29307450 - bad weather - caution - warning signAs a professional truck driver, it’s your job to transport cargo from point A to point B safely and without any hiccups, which usually isn’t a problem. Assuming your rig is in good condition and you’ve got plenty of fuel, the main threats are traffic jams or the occasional flat tire. This time of year however, there’s something else to consider: winter weather.

Even if you’ve been driving commercially for decades, it never hurts to refresh your memory on best safety practices. After all, it’s those of us who consider ourselves pros who are more likely to throw caution to the wind.

Go slow. Speed limits are posted for a reason. Truck drivers who play leadfoot down the interstate give those of us who don’t a bad name. Not to mention, ice, snow, and wintry conditions increase your chances of fish-tailing, skidding, or rolling over. This is especially true on mountain roads or hilly passes. Take it easy; there’s no rush!

Don’t be afraid to pull over. Whiteout conditions can strike any time, making it nearly impossible to see the road lines, much less drive in one direction. If you find yourself in this type of situation, pull over. Wait until the storm blows over and make sure you have at least 10 feet of visibility in all directions. Will you lose some time? A little. Will you still be alive? Yes.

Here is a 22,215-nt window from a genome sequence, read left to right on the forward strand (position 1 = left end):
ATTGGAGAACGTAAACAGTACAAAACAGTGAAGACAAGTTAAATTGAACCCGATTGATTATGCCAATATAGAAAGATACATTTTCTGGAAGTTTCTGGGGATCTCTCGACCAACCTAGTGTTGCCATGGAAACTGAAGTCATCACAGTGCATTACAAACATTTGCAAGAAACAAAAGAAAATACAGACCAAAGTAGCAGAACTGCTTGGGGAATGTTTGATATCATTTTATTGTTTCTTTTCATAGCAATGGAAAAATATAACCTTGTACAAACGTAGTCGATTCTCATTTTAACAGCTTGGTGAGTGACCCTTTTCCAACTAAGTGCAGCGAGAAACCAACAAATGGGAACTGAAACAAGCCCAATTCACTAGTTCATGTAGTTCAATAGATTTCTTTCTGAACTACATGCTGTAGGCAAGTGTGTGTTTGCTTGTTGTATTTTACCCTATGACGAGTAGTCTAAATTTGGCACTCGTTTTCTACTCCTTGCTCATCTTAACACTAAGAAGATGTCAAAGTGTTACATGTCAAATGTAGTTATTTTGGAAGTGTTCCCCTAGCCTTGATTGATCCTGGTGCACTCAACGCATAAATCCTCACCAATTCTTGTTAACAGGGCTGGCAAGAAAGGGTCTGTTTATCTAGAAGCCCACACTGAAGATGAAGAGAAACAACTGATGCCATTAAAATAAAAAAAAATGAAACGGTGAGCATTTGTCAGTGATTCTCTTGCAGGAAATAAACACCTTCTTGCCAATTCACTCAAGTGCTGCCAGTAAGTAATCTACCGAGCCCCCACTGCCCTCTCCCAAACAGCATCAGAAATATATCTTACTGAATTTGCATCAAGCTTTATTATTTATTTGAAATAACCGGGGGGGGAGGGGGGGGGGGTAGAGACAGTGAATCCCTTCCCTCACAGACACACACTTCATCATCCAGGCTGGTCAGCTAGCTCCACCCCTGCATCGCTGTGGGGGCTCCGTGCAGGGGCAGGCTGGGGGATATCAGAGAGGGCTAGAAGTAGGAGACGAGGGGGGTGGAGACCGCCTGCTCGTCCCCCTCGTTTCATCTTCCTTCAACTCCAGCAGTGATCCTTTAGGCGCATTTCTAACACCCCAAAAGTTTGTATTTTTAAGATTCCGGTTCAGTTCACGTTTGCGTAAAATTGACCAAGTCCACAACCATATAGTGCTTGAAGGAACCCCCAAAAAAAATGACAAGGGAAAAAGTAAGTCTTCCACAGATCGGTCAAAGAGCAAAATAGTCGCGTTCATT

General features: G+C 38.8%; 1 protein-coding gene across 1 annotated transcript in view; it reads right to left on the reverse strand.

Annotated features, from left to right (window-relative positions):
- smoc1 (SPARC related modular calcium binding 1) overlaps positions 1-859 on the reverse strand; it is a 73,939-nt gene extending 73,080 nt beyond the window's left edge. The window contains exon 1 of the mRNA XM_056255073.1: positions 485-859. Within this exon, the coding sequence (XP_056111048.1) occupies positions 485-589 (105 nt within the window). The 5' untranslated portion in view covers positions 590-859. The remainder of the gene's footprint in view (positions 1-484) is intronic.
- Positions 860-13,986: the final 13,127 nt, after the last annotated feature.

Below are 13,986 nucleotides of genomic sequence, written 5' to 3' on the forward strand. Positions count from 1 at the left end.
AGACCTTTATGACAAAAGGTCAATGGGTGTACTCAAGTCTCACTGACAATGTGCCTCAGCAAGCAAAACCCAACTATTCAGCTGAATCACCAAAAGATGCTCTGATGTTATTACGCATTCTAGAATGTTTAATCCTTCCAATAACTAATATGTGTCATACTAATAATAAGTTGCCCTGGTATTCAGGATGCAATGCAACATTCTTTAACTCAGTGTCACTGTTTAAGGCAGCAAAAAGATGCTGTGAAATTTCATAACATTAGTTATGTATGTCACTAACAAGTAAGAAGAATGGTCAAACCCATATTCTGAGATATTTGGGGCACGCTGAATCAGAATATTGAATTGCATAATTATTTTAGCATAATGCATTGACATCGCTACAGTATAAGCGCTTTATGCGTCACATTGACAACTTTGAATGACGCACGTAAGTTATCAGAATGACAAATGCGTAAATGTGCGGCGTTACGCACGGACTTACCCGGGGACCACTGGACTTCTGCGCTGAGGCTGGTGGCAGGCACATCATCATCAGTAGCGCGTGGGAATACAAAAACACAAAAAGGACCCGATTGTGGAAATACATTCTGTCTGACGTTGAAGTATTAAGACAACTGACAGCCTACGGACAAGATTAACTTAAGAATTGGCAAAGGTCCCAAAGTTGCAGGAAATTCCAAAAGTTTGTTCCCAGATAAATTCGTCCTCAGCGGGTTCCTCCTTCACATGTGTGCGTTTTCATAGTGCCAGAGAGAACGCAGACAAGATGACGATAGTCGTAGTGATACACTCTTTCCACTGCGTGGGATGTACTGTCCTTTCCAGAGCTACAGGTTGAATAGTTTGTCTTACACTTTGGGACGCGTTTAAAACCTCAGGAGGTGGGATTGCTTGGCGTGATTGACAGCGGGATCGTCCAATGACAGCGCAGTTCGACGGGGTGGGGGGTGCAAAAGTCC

Keep your boss and colleagues informed. When you’re out on the road for long periods of time, make sure to check in with your colleagues and management team throughout the day. Also, share and update your itinerary. If there’s a change of plans or weather prevents you from making your intended progress, share that information too. In the event of an accident or emergency, regular communication can help pinpoint your location.

How do you stay safe when driving in winter weather? Visit our Facebook page and let us know!